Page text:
Skip to main content


Tissaphernes (tĬs´əfûr´nēz), d. 395 BC, Persian satrap of coastal Asia Minor (c.413–395 BC). He was encouraged by Alcibiades (412) to intervene in the Peloponnesian War in support of Sparta. Out of favor with Cyrus the Younger, he rebuilt his fortunes by siding with Artaxerxes II and helping him to defeat Cyrus in the battle of Cunaxa (401). He pursued the retreating Greek allies (the Ten Thousand) and treacherously murdered Clearchus and four other Greek leaders (Xenophon). Tissaphernes and Pharnabazus were the chief figures in Artaxerxes' reign. After Tissaphernes asserted supremacy over the Ionian cities, he was involved in war with the Spartans, and Agesilaus II defeated him in 395. He was removed from office and assassinated.

Cite this article
Pick a style below, and copy the text for your bibliography.

  • MLA
  • Chicago
  • APA

"Tissaphernes." The Columbia Encyclopedia, 6th ed.. . 19 Aug. 2019 <>.

"Tissaphernes." The Columbia Encyclopedia, 6th ed.. . (August 19, 2019).

"Tissaphernes." The Columbia Encyclopedia, 6th ed.. . Retrieved August 19, 2019 from

Learn more about citation styles

Citation styles gives you the ability to cite reference entries and articles according to common styles from the Modern Language Association (MLA), The Chicago Manual of Style, and the American Psychological Association (APA).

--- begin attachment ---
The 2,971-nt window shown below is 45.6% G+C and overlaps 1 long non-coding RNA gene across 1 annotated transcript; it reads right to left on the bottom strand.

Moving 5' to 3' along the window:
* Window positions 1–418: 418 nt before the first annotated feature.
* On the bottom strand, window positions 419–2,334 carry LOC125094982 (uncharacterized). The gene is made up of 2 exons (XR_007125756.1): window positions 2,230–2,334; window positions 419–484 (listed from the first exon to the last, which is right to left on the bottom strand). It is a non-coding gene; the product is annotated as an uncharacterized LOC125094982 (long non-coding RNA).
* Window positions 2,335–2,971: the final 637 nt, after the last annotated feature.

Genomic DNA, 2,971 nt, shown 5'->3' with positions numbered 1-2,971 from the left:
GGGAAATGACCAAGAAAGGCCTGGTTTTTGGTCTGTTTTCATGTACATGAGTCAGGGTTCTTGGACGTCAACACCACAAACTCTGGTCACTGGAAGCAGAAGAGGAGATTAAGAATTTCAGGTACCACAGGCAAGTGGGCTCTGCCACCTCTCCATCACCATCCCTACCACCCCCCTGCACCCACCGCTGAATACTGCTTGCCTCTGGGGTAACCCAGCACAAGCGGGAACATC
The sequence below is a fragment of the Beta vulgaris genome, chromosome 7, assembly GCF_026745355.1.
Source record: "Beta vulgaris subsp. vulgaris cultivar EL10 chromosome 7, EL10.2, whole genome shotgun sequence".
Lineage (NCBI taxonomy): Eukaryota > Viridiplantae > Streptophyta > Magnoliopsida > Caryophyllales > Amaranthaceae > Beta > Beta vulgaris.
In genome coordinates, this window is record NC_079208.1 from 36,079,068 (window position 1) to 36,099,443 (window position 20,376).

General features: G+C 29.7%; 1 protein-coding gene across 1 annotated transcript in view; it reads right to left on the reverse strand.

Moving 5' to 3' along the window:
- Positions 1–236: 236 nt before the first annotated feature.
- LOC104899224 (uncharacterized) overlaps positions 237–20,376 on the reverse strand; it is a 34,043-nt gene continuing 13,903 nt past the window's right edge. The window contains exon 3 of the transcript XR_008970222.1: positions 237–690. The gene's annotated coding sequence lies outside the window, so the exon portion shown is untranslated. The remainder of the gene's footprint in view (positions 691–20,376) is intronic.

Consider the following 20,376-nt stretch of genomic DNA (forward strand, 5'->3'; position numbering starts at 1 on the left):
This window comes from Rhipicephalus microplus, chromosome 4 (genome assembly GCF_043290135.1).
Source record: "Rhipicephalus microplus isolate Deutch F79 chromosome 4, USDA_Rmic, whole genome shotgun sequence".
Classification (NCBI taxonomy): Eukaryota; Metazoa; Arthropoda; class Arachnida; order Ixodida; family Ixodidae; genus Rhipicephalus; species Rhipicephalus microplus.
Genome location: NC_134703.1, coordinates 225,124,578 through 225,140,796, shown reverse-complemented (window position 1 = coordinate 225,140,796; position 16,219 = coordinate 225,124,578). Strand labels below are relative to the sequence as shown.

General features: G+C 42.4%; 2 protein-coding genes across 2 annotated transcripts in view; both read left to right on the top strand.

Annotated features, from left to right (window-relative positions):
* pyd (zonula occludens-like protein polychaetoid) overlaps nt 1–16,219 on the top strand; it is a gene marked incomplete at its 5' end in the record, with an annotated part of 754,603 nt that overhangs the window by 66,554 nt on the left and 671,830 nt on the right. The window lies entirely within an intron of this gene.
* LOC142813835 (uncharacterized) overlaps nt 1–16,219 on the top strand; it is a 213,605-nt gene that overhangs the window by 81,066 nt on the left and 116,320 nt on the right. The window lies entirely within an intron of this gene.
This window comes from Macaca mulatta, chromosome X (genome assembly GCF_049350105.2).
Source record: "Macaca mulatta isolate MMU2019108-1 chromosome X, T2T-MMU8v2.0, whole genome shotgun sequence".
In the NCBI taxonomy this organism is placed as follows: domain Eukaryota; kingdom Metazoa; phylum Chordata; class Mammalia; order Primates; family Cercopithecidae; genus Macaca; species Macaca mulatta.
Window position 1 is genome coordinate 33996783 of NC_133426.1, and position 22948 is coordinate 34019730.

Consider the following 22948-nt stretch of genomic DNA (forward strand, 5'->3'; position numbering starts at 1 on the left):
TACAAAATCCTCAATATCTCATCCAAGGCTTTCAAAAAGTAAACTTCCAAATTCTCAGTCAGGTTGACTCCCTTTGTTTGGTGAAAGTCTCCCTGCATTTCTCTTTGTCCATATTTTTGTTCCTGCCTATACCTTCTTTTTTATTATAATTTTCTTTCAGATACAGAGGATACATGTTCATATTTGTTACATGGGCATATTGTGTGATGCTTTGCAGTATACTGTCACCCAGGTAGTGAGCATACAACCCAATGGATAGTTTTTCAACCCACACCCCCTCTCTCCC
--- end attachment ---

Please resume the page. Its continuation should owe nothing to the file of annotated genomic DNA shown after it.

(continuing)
Within the “Cite this article” tool, pick a style to see how all available information looks when formatted according to that style. Then, copy and paste the text into your bibliography or works cited list.

Because each style has its own formatting nuances that evolve over time and not all information is available for every reference entry or article, cannot guarantee each citation it generates. Therefore, it’s best to use citations as a starting point before checking the style against your school or publication’s requirements and the most-recent information available at these sites:

Modern Language Association

The Chicago Manual of Style

American Psychological Association

  • Most online reference entries and articles do not have page numbers. Therefore, that information is unavailable for most content. However, the date of retrieval is often important. Refer to each style’s convention regarding the best way to format page numbers and retrieval dates.
  • In addition to the MLA, Chicago, and APA styles, your school, university, publication, or institution may have its own requirements for citations. Therefore, be sure to refer to those guidelines when editing your bibliography or works cited list.